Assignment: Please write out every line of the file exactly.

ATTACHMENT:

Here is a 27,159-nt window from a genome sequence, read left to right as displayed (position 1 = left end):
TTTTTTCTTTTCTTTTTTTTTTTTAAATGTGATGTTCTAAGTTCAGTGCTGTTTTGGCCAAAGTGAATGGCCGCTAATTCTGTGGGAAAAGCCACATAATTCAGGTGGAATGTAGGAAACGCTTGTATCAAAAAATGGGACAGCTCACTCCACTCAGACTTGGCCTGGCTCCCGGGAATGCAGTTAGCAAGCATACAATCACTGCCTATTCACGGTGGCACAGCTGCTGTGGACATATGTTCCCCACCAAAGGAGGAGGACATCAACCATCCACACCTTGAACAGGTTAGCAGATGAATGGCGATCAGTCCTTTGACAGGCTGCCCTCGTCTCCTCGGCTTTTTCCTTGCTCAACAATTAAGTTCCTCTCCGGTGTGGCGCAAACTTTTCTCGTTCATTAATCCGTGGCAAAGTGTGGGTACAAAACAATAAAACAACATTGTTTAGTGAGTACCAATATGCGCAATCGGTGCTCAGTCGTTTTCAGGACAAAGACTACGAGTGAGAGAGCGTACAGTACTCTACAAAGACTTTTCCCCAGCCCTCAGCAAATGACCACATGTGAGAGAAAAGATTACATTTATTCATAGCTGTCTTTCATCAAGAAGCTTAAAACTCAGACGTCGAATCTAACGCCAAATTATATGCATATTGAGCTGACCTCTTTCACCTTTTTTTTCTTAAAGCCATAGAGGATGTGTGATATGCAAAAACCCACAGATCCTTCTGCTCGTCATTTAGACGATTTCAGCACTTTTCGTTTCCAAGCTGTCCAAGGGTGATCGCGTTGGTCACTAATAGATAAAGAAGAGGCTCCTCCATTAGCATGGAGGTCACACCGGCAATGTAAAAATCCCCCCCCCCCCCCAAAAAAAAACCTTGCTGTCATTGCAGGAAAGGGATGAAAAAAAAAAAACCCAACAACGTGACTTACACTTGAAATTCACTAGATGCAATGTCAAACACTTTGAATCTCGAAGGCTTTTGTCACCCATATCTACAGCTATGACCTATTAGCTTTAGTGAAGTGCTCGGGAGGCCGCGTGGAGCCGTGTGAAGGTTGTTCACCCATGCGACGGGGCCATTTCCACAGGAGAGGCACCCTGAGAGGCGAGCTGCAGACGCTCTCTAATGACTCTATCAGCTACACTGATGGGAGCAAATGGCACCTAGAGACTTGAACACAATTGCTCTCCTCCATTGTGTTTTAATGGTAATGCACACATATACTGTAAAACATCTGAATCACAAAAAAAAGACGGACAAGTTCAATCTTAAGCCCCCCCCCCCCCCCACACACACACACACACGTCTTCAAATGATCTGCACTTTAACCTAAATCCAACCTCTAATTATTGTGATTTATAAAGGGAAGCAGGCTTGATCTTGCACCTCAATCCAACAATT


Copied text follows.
Here is a 27,159-nt window from a genome sequence, read left to right as displayed (position 1 = left end):
TTTTTTCTTTTCTTTTTTTTTTTTAAATGTGATGTTCTAAGTTCAGTGCTGTTTTGGCCAAAGTGAATGGCCGCTAATTCTGTGGGAAAAGCCACATAATTCAGGTGGAATGTAGGAAACGCTTGTATCAAAAAATGGGACAGCTCACTCCACTCAGACTTGGCCTGGCTCCCGGGAATGCAGTTAGCAAGCATACAATCACTGCCTATTCACGGTGGCACAGCTGCTGTGGACATATGTTCCCCACCAAAGGAGGAGGACATCAACCATCCACACCTTGAACAGGTTAGCAGATGAATGGCGATCAGTCCTTTGACAGGCTGCCCTCGTCTCCTCGGCTTTTTCCTTGCTCAACAATTAAGTTCCTCTCCGGTGTGGCGCAAACTTTTCTCGTTCATTAATCCGTGGCAAAGTGTGGGTACAAAACAATAAAACAACATTGTTTAGTGAGTACCAATATGCGCAATCGGTGCTCAGTCGTTTTCAGGACAAAGACTACGAGTGAGAGAGCGTACAGTACTCTACAAAGACTTTTCCCCAGCCCTCAGCAAATGACCACATGTGAGAGAAAAGATTACATTTATTCATAGCTGTCTTTCATCAAGAAGCTTAAAACTCAGACGTCGAATCTAACGCCAAATTATATGCATATTGAGCTGACCTCTTTCACCTTTTTTTTCTTAAAGCCATAGAGGATGTGTGATATGCAAAAACCCACAGATCCTTCTGCTCGTCATTTAGACGATTTCAGCACTTTTCGTTTCCAAGCTGTCCAAGGGTGATCGCGTTGGTCACTAATAGATAAAGAAGAGGCTCCTCCATTAGCATGGAGGTCACACCGGCAATGTAAAAATCCCCCCCCCCCCCCAAAAAAAAACCTTGCTGTCATTGCAGGAAAGGGATGAAAAAAAAAAAACCCAACAACGTGACTTACACTTGAAATTCACTAGATGCAATGTCAAACACTTTGAATCTCGAAGGCTTTTGTCACCCATATCTACAGCTATGACCTATTAGCTTTAGTGAAGTGCTCGGGAGGCCGCGTGGAGCCGTGTGAAGGTTGTTCACCCATGCGACGGGGCCATTTCCACAGGAGAGGCACCCTGAGAGGCGAGCTGCAGACGCTCTCTAATGACTCTATCAGCTACACTGATGGGAGCAAATGGCACCTAGAGACTTGAACACAATTGCTCTCCTCCATTGTGTTTTAATGGTAATGCACACATATACTGTAAAACATCTGAATCACAAAAAAAAGACGGACAAGTTCAATCTTAAGCCCCCCCCCCCCCCCACACACACACACACACGTCTTCAAATGATCTGCACTTTAACCTAAATCCAACCTCTAATTATTGTGATTTATAAAGGGAAGCAGGCTTGATCTTGCACCTCAATCCAACAATT